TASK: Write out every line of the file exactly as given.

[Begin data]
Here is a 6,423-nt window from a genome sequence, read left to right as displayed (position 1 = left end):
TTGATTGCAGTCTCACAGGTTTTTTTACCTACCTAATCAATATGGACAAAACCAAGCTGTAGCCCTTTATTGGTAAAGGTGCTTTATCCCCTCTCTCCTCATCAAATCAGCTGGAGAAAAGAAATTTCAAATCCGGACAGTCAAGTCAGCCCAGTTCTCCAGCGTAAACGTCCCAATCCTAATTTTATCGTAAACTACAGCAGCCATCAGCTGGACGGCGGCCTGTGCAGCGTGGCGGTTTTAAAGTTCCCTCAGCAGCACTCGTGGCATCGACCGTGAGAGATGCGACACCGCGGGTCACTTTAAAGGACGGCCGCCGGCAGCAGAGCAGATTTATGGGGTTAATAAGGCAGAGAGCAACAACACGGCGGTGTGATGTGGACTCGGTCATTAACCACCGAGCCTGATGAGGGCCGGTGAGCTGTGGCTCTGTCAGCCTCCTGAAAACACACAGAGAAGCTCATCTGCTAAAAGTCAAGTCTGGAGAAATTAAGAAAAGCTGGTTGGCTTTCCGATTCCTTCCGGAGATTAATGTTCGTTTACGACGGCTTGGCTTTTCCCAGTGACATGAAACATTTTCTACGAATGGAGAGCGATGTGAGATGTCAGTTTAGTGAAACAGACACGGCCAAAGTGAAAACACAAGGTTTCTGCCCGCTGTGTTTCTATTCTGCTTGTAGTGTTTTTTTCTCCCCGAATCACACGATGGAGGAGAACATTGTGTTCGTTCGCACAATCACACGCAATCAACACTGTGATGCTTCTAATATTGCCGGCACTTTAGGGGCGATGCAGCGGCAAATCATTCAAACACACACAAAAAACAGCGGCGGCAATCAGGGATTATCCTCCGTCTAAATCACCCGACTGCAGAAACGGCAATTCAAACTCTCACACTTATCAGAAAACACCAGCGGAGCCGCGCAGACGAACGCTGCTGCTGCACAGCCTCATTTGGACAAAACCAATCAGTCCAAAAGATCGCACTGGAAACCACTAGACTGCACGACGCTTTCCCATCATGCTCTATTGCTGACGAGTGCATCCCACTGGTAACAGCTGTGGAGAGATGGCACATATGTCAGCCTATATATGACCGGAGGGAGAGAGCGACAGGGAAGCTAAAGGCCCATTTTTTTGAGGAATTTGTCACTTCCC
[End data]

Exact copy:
Here is a 6,423-nt window from a genome sequence, read left to right as displayed (position 1 = left end):
TTGATTGCAGTCTCACAGGTTTTTTTACCTACCTAATCAATATGGACAAAACCAAGCTGTAGCCCTTTATTGGTAAAGGTGCTTTATCCCCTCTCTCCTCATCAAATCAGCTGGAGAAAAGAAATTTCAAATCCGGACAGTCAAGTCAGCCCAGTTCTCCAGCGTAAACGTCCCAATCCTAATTTTATCGTAAACTACAGCAGCCATCAGCTGGACGGCGGCCTGTGCAGCGTGGCGGTTTTAAAGTTCCCTCAGCAGCACTCGTGGCATCGACCGTGAGAGATGCGACACCGCGGGTCACTTTAAAGGACGGCCGCCGGCAGCAGAGCAGATTTATGGGGTTAATAAGGCAGAGAGCAACAACACGGCGGTGTGATGTGGACTCGGTCATTAACCACCGAGCCTGATGAGGGCCGGTGAGCTGTGGCTCTGTCAGCCTCCTGAAAACACACAGAGAAGCTCATCTGCTAAAAGTCAAGTCTGGAGAAATTAAGAAAAGCTGGTTGGCTTTCCGATTCCTTCCGGAGATTAATGTTCGTTTACGACGGCTTGGCTTTTCCCAGTGACATGAAACATTTTCTACGAATGGAGAGCGATGTGAGATGTCAGTTTAGTGAAACAGACACGGCCAAAGTGAAAACACAAGGTTTCTGCCCGCTGTGTTTCTATTCTGCTTGTAGTGTTTTTTTCTCCCCGAATCACACGATGGAGGAGAACATTGTGTTCGTTCGCACAATCACACGCAATCAACACTGTGATGCTTCTAATATTGCCGGCACTTTAGGGGCGATGCAGCGGCAAATCATTCAAACACACACAAAAAACAGCGGCGGCAATCAGGGATTATCCTCCGTCTAAATCACCCGACTGCAGAAACGGCAATTCAAACTCTCACACTTATCAGAAAACACCAGCGGAGCCGCGCAGACGAACGCTGCTGCTGCACAGCCTCATTTGGACAAAACCAATCAGTCCAAAAGATCGCACTGGAAACCACTAGACTGCACGACGCTTTCCCATCATGCTCTATTGCTGACGAGTGCATCCCACTGGTAACAGCTGTGGAGAGATGGCACATATGTCAGCCTATATATGACCGGAGGGAGAGAGCGACAGGGAAGCTAAAGGCCCATTTTTTTGAGGAATTTGTCACTTCCC